IN 1854, IN THE PAGES OF HER PENNY WEEKLY ELIZA COOK'S JOURNAL, POET Eliza Cook (1818-1889) proclaimed her optimism about the future of the working classes:
The levelling of this day is all of the levelling-up character.... The number of self-risen men, sprung from the ranks, is increasing, and must increase. They are growing up to the highest standards. And the mass too is advancing with education and knowledge, and they too must gradually become leveled up. No man can deplore this process of development; for in proportion to the number of true men,--brave, self-helping, intelligent men,--will be the true life, prosperity, and strength of empire. 
Cook's confidence in the "levelling up" of society infused her writing and derived from a strong sense of her own progress. The youngest child of a tinman and brazier, Cook had grown up in London and in the Sussex countryside, and her writing grew out of her personal experiences of both urban and rural laboring life. Her decidedly humble origins place her in the small group of working-class women poets who were the Victorian successors to the eighteenth-century "Muses of Resistance" studied by Donna Landry, Moira Ferguson, and others.  While she has been remembered primarily for her sentimental poems about her mother's death and for her campaign to erect a memorial to the poet Thomas Hood, Cook has been largely overlooked as an articulate and sensitive poet of working class life.  And although her role in radical Unitarian and feminist circles has been noted (especially recently),  her politics have been primarily considered within the context of her journalism. However, her poetry also reveals a sig nificant and largely unnoticed political content, a politics dedicated to the project of "levelling up."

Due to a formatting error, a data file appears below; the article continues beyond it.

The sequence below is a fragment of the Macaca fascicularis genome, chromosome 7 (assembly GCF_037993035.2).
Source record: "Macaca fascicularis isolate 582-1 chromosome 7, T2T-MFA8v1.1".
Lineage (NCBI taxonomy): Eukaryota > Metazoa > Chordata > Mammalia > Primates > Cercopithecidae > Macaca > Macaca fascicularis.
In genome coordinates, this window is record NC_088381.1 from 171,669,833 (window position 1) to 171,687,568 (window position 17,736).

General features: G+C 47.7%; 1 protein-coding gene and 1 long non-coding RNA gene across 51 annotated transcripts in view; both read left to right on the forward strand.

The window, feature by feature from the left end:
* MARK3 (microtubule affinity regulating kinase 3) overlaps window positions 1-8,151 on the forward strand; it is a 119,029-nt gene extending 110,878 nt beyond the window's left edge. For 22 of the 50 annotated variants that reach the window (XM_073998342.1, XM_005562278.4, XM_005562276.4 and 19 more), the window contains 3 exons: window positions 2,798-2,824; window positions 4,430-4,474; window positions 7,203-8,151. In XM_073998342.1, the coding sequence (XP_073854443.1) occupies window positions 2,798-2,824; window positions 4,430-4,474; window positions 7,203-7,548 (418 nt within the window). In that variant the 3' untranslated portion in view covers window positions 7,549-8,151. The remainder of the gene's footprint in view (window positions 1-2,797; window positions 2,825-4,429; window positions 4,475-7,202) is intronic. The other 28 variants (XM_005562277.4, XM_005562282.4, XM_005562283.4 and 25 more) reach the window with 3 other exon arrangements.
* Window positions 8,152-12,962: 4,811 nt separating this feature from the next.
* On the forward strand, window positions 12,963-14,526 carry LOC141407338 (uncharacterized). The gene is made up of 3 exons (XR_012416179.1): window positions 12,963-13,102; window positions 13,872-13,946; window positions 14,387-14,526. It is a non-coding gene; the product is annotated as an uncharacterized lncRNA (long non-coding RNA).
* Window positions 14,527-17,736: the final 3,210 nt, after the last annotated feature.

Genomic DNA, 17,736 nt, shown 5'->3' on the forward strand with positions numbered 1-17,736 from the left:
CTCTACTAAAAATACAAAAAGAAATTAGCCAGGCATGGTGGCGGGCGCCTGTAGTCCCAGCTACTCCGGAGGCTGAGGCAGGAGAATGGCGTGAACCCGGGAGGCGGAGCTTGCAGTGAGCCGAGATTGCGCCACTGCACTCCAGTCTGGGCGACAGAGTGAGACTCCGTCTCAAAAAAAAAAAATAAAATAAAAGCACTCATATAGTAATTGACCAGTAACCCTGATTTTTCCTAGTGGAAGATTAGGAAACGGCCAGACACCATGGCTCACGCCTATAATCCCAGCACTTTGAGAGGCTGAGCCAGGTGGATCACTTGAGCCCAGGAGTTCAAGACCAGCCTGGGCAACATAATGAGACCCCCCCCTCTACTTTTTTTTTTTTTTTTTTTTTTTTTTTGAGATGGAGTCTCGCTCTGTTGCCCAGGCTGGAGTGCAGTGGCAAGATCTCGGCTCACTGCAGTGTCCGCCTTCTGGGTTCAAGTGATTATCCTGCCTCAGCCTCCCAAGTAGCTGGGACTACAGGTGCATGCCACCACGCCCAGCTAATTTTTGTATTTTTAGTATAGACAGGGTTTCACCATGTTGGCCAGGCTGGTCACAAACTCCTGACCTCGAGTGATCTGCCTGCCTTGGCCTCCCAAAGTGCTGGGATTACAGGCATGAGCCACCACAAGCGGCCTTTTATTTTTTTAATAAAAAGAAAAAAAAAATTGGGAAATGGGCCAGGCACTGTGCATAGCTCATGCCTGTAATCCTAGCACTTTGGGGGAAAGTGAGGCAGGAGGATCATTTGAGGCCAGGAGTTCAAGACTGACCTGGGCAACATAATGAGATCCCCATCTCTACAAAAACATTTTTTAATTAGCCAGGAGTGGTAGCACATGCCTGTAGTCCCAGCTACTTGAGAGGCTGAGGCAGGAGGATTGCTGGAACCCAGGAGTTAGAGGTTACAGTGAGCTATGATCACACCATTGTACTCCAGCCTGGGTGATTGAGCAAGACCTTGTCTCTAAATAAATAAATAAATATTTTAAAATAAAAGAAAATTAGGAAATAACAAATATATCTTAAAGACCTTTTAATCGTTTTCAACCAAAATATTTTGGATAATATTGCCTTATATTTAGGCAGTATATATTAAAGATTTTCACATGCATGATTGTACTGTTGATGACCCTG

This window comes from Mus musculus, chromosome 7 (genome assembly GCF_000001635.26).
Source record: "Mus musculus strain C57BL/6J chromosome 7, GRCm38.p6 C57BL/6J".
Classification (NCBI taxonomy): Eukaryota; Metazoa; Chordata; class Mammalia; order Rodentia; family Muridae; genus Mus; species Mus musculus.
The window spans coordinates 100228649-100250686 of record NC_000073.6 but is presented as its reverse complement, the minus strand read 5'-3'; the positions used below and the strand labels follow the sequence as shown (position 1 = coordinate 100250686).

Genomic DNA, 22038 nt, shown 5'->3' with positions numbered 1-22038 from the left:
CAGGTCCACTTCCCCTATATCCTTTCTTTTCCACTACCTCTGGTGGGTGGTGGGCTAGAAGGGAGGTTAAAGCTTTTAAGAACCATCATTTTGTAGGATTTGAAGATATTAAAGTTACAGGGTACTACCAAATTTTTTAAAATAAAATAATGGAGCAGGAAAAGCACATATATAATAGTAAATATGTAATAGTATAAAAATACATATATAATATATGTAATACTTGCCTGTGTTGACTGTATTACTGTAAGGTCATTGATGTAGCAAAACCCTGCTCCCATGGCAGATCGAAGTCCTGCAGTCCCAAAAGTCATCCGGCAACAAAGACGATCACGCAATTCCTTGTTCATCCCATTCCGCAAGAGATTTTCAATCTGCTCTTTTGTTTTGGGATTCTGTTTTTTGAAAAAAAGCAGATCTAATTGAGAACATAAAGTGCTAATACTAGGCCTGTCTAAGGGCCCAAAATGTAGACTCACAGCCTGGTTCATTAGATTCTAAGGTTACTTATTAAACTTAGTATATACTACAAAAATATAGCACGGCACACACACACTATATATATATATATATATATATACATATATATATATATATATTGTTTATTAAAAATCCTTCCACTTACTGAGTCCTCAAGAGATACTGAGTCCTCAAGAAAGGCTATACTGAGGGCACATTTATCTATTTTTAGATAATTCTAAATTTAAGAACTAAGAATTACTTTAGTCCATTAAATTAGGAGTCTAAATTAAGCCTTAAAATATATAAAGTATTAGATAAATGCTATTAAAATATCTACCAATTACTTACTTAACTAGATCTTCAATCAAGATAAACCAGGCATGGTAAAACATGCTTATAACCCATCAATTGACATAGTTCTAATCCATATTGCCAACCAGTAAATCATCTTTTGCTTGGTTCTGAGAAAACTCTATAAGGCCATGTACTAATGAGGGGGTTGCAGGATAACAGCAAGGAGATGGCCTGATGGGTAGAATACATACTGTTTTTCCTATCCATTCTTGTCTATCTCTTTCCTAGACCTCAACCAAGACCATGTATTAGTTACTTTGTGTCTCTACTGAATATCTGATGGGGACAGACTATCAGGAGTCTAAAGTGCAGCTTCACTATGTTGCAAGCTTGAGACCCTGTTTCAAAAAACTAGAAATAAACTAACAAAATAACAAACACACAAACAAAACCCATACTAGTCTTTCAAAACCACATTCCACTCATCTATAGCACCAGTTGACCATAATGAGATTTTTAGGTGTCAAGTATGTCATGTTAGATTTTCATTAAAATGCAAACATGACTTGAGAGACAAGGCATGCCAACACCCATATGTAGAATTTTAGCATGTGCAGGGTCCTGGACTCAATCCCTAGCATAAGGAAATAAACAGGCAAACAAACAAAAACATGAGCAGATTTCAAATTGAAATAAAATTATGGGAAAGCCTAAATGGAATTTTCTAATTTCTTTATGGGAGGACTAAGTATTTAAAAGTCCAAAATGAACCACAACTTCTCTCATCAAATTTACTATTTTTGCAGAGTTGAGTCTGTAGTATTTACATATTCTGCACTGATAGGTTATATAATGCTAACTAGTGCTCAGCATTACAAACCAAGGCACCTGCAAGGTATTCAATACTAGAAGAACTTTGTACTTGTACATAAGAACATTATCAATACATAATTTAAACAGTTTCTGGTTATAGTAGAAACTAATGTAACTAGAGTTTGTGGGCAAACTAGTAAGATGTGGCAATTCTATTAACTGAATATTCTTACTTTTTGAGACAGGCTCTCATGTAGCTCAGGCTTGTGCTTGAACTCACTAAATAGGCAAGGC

Cook's songs of labor express a radical vision of a fundamentally more democratic England, a vision that fuses an idealistic belief in the dignity of manual work with a pragmatic belief in the efficacy of self-improvement through cooperation and education. Both through her employment of simple and direct language and regular meters, and through her sympathetic depiction of the pains and pleasures of working-class life, Cook's lyrics share many of the distinguishing features of Chartist poetry. In fact, in certain instances her poems even exemplify the Chartist ideals to a greater extent than do the works of the male poets traditionally associated with the movement.
Cook's omission from studies of radical English poetry generally and Chartist poetry in particular is both curious and regrettable. Not only did she publish at least one poem specifically addressed to the Chartists--"A Song: To 'The People' of England" was written in support of the 1848 petition--but her many poems about working-class life and concerns incorporate most of the formal and thematic aspects of Chartist poetry identified by critics such as Peter Scheckner, Brian Maidment, and Ulrike Schwab.  Cook's self-presentation as a poet of the people, her use of popular forms and employment of simple, direct language, and her championing of recurrent Chartist themes all reinforce the idea that her songs of labor were explicitly political works, intended as much to inform--and reform--as to delight.  Cook's voice--that of a radical working-class woman--is one that is missing from analyses of Chartist poetics, and its reinsertion into the chorus of protest and exhortation enables new harmonies to resonat e, both in her own body of work and in that of the recognized Chartist poets.
In the introduction to his Anthology of Chartist Poetry, Peter Scheckner champions Chartist poetry as a substantial body of literature that both challenged and complemented the high-culture works that make up the established Victorian canon. Chartist poetry "represented an alternative, working-class culture," and it
articulated and extolled almost everything bourgeois writers of the time stood against: radical social changes, internationalism, an end to national chauvinism and colonial rule, Church reform, antiracisim, egalitarianism and democracy, the right to rank-and-file organizing, freedom of the press, universal literacy and education, and a more equitable distribution of profits. …